Last updated at 4:46 pm UTC on 3 October 2005
AardWorks Gossip (AWG) is a peer-2-peer network implementation based on the following ideas:
- Gossiping around network information much like Gnutella. No central nodes are necessary;
- Everything runs over UDP, which makes passing NAT routers a breeze;
- Various routing models (direct routing, ant routing, broadcast);
- Various information finding models (push: presence, pull: flood search);
- It's an application network, not a file sharing network.
On the application level, you are presented with nodes and endpoints within nodes. You can send data to a node:endpoint combination, or tell the local node to invoke a certain handler when data arrives for the local node and a certain endpoint. Nodes are very much like TCP/IP hosts; endpoints are comparable to sockets.
Just like TCP/IP, there are 'well-known endpoints'. Endpoint numbers 0 to 16r0100 are reserved as well-known endpoints - peer list exchange, presence information exchange, etcetera are all handled through well-known endpoints. At the moment, there's no official registry of well-known endpoints; furthermore, services can be announced by name through presence which largely eliminates the use of well-known endpoints for applications on top of AWG. Like TCP/IP, a handler can be registered for a well-known endpoint or a dynamic endpoint. Handlers are simple code blocks that are called with two arguments: the data received and the node that sent the data. This extremely generic interface should give application designers a lot of flexibility (although it is likely that patterns will emerge that will be captured in additional AWG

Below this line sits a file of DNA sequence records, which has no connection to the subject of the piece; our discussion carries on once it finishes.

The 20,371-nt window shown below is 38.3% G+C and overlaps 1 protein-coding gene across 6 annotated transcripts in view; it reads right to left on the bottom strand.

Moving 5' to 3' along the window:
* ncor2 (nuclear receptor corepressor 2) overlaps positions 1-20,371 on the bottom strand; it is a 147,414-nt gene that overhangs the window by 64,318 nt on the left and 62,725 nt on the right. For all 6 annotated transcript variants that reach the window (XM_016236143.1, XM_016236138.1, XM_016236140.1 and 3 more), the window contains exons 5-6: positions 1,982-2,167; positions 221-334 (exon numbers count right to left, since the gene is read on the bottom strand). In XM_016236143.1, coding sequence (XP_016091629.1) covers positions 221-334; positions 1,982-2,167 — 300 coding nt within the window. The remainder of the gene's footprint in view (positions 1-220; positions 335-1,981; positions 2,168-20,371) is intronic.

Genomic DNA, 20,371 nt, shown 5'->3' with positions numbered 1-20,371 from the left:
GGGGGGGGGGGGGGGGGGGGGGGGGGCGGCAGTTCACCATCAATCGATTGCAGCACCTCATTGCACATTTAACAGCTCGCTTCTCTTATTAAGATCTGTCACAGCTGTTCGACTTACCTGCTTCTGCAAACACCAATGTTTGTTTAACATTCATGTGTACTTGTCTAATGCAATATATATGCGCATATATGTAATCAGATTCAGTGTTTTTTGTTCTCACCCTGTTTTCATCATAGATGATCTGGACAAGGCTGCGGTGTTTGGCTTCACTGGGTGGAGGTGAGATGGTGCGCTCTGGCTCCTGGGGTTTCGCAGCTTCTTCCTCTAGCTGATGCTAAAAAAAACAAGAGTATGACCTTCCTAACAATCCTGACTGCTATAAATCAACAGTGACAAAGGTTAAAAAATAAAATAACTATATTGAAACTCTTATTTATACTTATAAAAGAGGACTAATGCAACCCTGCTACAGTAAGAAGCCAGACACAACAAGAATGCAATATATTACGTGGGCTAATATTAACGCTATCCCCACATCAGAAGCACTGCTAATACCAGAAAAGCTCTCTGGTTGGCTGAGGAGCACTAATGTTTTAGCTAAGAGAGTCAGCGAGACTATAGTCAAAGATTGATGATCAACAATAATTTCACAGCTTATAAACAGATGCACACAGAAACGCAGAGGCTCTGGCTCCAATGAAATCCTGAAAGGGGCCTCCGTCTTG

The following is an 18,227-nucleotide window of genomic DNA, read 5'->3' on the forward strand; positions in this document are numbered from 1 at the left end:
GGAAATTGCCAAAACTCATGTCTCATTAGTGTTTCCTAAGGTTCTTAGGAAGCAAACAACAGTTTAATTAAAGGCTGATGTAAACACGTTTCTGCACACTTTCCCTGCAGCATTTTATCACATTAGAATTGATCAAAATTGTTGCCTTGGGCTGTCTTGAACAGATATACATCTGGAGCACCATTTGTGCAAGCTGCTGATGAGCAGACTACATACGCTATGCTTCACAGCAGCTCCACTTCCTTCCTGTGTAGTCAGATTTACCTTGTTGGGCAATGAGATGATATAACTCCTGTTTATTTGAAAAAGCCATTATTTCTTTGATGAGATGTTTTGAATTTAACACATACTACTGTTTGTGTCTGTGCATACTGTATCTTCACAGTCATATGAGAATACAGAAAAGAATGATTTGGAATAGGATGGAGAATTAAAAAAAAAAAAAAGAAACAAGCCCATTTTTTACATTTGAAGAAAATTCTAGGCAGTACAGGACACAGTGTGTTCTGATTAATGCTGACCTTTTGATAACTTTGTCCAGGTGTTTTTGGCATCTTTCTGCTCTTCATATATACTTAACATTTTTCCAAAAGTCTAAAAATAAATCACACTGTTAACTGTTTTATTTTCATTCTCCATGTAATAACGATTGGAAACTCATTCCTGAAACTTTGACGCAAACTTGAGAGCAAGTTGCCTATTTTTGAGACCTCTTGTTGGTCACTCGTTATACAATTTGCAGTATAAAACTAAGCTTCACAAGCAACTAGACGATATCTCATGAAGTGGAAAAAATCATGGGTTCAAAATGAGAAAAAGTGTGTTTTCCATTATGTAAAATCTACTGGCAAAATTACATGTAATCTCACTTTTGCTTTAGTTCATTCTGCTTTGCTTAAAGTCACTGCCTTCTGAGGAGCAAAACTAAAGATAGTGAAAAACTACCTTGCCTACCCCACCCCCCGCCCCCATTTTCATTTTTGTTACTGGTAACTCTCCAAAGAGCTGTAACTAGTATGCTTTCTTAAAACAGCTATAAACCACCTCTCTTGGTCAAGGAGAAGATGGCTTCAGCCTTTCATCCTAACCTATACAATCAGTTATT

The package currently sports two sample applications in the 'Tric-P2P' package on SqueakSource (DGV project):
However, the main application built with it is Kolibri
Nodes vs Peers
In these pages, I try to be careful with a distinction between my definitions of nodes and peers:
Technically, each node knows the id of each other node on the network (in principle, and implicitely). Each node knows the UDP host:port of each of its peers. Data can be exchanged only directly with peers; to reach nodes that are not peers, the data needs to be sent off to one or more peers and they have to attempt to route it on.
- a node is any node on the network.
- a peer, in the context of a node, is a member of the limited set of nodes that the node directly attempts to exchange information with.